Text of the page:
For 2017, I'm going to try something sort of borrowed and sort of new.
I've kept track of the books that I've read each year since 2009, partly so I can remember what all I've read and partly so I can keep a count going. My original goal was to read 100 books a year, which was quite reasonable as a teenager. I only met it once, but I did get into the upper 80s and 90s a few times. These days, I aim for 50, a rather more modest, but attainable goal. Unfortunately, I still find that even with a list of titles, I can't always remember having read something. This is the downside of reading so much. Everything sort of starts to blur together and you pick up a Diana Wynne Jones book of short stories, thinking it's new to you, only to discover that all the plots are somewhere between startlingly new and confusingly familiar.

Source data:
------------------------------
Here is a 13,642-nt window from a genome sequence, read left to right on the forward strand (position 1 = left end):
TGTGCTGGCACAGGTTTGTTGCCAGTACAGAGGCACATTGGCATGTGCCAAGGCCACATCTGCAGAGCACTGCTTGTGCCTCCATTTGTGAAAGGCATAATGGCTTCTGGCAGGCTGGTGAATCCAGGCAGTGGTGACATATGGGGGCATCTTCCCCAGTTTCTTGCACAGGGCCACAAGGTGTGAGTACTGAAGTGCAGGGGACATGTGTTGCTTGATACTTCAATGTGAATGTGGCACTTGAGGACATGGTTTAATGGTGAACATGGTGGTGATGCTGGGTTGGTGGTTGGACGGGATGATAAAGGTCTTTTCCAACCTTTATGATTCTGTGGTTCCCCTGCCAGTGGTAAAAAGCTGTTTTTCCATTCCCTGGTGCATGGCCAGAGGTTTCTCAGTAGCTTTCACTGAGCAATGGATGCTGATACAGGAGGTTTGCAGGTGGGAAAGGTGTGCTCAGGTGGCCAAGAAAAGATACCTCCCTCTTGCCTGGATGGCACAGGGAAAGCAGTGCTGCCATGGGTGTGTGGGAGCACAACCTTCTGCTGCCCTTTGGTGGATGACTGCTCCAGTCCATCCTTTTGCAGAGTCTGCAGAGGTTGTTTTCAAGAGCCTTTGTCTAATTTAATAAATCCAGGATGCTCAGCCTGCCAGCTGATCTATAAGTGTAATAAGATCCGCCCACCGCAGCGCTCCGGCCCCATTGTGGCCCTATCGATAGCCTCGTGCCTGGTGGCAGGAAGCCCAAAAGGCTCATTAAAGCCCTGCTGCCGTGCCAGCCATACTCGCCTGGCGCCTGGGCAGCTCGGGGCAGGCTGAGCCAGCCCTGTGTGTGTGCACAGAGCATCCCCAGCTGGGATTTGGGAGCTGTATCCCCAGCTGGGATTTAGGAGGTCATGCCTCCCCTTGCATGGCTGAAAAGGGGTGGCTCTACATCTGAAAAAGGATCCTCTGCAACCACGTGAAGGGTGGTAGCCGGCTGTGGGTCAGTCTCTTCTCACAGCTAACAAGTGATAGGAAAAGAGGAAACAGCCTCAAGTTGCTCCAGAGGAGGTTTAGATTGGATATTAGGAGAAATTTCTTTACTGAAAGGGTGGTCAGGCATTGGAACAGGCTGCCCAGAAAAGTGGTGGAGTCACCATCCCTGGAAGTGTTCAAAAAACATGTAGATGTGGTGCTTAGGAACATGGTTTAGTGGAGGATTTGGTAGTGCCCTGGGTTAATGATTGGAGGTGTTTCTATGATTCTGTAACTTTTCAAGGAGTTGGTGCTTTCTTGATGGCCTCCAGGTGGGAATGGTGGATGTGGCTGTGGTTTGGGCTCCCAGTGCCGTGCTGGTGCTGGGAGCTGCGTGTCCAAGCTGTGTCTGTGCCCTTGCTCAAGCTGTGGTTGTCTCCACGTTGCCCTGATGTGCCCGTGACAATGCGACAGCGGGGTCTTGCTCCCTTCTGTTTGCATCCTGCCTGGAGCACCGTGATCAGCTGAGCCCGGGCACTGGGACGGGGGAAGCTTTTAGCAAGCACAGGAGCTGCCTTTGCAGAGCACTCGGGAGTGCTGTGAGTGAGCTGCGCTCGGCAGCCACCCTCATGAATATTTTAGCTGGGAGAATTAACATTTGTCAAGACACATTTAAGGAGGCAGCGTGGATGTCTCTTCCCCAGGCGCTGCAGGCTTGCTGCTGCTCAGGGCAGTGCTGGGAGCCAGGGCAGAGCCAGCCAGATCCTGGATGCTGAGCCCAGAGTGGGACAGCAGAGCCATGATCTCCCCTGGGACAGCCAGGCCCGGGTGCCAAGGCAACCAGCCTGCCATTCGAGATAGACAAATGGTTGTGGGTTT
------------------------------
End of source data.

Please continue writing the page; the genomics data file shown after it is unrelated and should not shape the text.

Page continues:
Quite a few years back, I participated in a blog called Fifty Books Project (if you look at the side bar, you'll note that "quite a few" means "seven"). It's a small group of people who share the goal of each reading fifty books that year, and with each book completed, they write a short piece about it. Some of the members are English teachers who write lovely critical analyses in four paragraphs, others are (like myself) more inclined to summarize or share impressions. Anyone could join, and it was a nice challenge.
In the spirit of the project, and in an attempt to do something with what I've read, so that I might be able to remember it for more than two days, I'm going to write short posts about books that I read throughout the year. Not all of them--there are some novels that just aren't worth it--but as many as I can. So without further ado, I bring you...